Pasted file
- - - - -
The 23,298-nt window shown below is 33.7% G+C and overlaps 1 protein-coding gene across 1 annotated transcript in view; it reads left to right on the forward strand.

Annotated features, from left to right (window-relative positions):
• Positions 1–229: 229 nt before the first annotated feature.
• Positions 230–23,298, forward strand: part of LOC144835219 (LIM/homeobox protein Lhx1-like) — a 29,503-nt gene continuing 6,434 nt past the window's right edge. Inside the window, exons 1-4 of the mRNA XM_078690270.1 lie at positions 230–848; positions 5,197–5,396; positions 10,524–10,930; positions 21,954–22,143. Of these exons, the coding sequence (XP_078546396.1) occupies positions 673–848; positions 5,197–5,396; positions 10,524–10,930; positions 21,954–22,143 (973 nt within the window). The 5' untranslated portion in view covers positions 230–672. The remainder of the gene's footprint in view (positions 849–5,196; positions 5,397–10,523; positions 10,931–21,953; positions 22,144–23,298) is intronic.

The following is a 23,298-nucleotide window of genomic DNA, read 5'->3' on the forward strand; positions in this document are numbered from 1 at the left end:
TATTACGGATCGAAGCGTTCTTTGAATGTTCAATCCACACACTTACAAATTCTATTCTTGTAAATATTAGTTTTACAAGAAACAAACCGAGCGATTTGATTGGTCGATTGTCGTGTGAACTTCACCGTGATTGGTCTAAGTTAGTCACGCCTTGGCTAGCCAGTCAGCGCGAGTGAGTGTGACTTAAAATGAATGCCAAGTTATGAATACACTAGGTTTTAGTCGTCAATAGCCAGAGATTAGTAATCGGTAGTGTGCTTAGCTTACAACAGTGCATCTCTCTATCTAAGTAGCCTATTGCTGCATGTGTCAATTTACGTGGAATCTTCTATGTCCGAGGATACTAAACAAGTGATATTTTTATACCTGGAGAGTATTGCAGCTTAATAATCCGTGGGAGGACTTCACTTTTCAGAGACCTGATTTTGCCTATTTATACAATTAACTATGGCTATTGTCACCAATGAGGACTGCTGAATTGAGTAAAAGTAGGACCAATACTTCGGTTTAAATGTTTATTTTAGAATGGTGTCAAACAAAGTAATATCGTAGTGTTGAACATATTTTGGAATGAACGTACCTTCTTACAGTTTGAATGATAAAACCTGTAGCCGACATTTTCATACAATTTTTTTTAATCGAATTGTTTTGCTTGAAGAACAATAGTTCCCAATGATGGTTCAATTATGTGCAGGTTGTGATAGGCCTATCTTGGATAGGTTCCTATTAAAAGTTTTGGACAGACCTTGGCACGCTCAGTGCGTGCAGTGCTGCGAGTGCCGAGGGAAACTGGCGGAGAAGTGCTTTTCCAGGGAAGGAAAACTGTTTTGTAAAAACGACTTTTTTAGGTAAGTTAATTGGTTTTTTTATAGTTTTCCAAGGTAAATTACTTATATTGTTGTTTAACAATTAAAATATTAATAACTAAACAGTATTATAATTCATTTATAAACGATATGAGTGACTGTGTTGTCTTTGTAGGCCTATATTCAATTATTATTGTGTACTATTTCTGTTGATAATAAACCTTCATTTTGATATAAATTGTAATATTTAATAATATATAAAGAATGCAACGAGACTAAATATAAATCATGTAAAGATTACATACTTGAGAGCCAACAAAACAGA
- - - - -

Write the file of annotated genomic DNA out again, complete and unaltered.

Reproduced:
The 23,298-nt window shown below is 33.7% G+C and overlaps 1 protein-coding gene across 1 annotated transcript in view; it reads left to right on the forward strand.

Annotated features, from left to right (window-relative positions):
• Positions 1–229: 229 nt before the first annotated feature.
• Positions 230–23,298, forward strand: part of LOC144835219 (LIM/homeobox protein Lhx1-like) — a 29,503-nt gene continuing 6,434 nt past the window's right edge. Inside the window, exons 1-4 of the mRNA XM_078690270.1 lie at positions 230–848; positions 5,197–5,396; positions 10,524–10,930; positions 21,954–22,143. Of these exons, the coding sequence (XP_078546396.1) occupies positions 673–848; positions 5,197–5,396; positions 10,524–10,930; positions 21,954–22,143 (973 nt within the window). The 5' untranslated portion in view covers positions 230–672. The remainder of the gene's footprint in view (positions 849–5,196; positions 5,397–10,523; positions 10,931–21,953; positions 22,144–23,298) is intronic.

The following is a 23,298-nucleotide window of genomic DNA, read 5'->3' on the forward strand; positions in this document are numbered from 1 at the left end:
TATTACGGATCGAAGCGTTCTTTGAATGTTCAATCCACACACTTACAAATTCTATTCTTGTAAATATTAGTTTTACAAGAAACAAACCGAGCGATTTGATTGGTCGATTGTCGTGTGAACTTCACCGTGATTGGTCTAAGTTAGTCACGCCTTGGCTAGCCAGTCAGCGCGAGTGAGTGTGACTTAAAATGAATGCCAAGTTATGAATACACTAGGTTTTAGTCGTCAATAGCCAGAGATTAGTAATCGGTAGTGTGCTTAGCTTACAACAGTGCATCTCTCTATCTAAGTAGCCTATTGCTGCATGTGTCAATTTACGTGGAATCTTCTATGTCCGAGGATACTAAACAAGTGATATTTTTATACCTGGAGAGTATTGCAGCTTAATAATCCGTGGGAGGACTTCACTTTTCAGAGACCTGATTTTGCCTATTTATACAATTAACTATGGCTATTGTCACCAATGAGGACTGCTGAATTGAGTAAAAGTAGGACCAATACTTCGGTTTAAATGTTTATTTTAGAATGGTGTCAAACAAAGTAATATCGTAGTGTTGAACATATTTTGGAATGAACGTACCTTCTTACAGTTTGAATGATAAAACCTGTAGCCGACATTTTCATACAATTTTTTTTAATCGAATTGTTTTGCTTGAAGAACAATAGTTCCCAATGATGGTTCAATTATGTGCAGGTTGTGATAGGCCTATCTTGGATAGGTTCCTATTAAAAGTTTTGGACAGACCTTGGCACGCTCAGTGCGTGCAGTGCTGCGAGTGCCGAGGGAAACTGGCGGAGAAGTGCTTTTCCAGGGAAGGAAAACTGTTTTGTAAAAACGACTTTTTTAGGTAAGTTAATTGGTTTTTTTATAGTTTTCCAAGGTAAATTACTTATATTGTTGTTTAACAATTAAAATATTAATAACTAAACAGTATTATAATTCATTTATAAACGATATGAGTGACTGTGTTGTCTTTGTAGGCCTATATTCAATTATTATTGTGTACTATTTCTGTTGATAATAAACCTTCATTTTGATATAAATTGTAATATTTAATAATATATAAAGAATGCAACGAGACTAAATATAAATCATGTAAAGATTACATACTTGAGAGCCAACAAAACAGA